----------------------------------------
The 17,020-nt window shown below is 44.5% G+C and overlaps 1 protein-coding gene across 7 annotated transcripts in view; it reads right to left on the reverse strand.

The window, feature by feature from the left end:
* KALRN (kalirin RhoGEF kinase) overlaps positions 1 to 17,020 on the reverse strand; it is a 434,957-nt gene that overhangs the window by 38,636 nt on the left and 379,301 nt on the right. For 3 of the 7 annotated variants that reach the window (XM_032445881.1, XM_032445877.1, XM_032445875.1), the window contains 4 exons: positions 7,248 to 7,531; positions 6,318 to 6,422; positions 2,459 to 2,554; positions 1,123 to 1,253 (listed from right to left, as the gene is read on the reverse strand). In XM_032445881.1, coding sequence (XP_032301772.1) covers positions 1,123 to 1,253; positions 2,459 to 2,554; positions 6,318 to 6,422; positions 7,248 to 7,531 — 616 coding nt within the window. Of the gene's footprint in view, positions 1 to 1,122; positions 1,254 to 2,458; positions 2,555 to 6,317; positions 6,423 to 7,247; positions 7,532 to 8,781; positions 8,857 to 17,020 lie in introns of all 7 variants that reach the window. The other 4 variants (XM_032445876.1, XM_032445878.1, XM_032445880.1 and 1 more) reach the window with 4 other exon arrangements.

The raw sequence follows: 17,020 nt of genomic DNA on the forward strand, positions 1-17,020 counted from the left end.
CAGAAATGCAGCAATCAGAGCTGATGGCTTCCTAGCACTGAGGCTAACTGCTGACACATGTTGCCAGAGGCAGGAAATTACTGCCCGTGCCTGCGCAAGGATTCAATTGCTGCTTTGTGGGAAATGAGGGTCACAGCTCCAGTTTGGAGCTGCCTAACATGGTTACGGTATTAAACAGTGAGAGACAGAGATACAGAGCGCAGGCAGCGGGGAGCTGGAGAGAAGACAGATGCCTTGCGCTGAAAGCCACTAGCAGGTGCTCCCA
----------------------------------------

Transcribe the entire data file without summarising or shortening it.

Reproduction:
The 17,020-nt window shown below is 44.5% G+C and overlaps 1 protein-coding gene across 7 annotated transcripts in view; it reads right to left on the reverse strand.

The window, feature by feature from the left end:
* KALRN (kalirin RhoGEF kinase) overlaps positions 1 to 17,020 on the reverse strand; it is a 434,957-nt gene that overhangs the window by 38,636 nt on the left and 379,301 nt on the right. For 3 of the 7 annotated variants that reach the window (XM_032445881.1, XM_032445877.1, XM_032445875.1), the window contains 4 exons: positions 7,248 to 7,531; positions 6,318 to 6,422; positions 2,459 to 2,554; positions 1,123 to 1,253 (listed from right to left, as the gene is read on the reverse strand). In XM_032445881.1, coding sequence (XP_032301772.1) covers positions 1,123 to 1,253; positions 2,459 to 2,554; positions 6,318 to 6,422; positions 7,248 to 7,531 — 616 coding nt within the window. Of the gene's footprint in view, positions 1 to 1,122; positions 1,254 to 2,458; positions 2,555 to 6,317; positions 6,423 to 7,247; positions 7,532 to 8,781; positions 8,857 to 17,020 lie in introns of all 7 variants that reach the window. The other 4 variants (XM_032445876.1, XM_032445878.1, XM_032445880.1 and 1 more) reach the window with 4 other exon arrangements.

The raw sequence follows: 17,020 nt of genomic DNA on the forward strand, positions 1-17,020 counted from the left end.
CAGAAATGCAGCAATCAGAGCTGATGGCTTCCTAGCACTGAGGCTAACTGCTGACACATGTTGCCAGAGGCAGGAAATTACTGCCCGTGCCTGCGCAAGGATTCAATTGCTGCTTTGTGGGAAATGAGGGTCACAGCTCCAGTTTGGAGCTGCCTAACATGGTTACGGTATTAAACAGTGAGAGACAGAGATACAGAGCGCAGGCAGCGGGGAGCTGGAGAGAAGACAGATGCCTTGCGCTGAAAGCCACTAGCAGGTGCTCCCA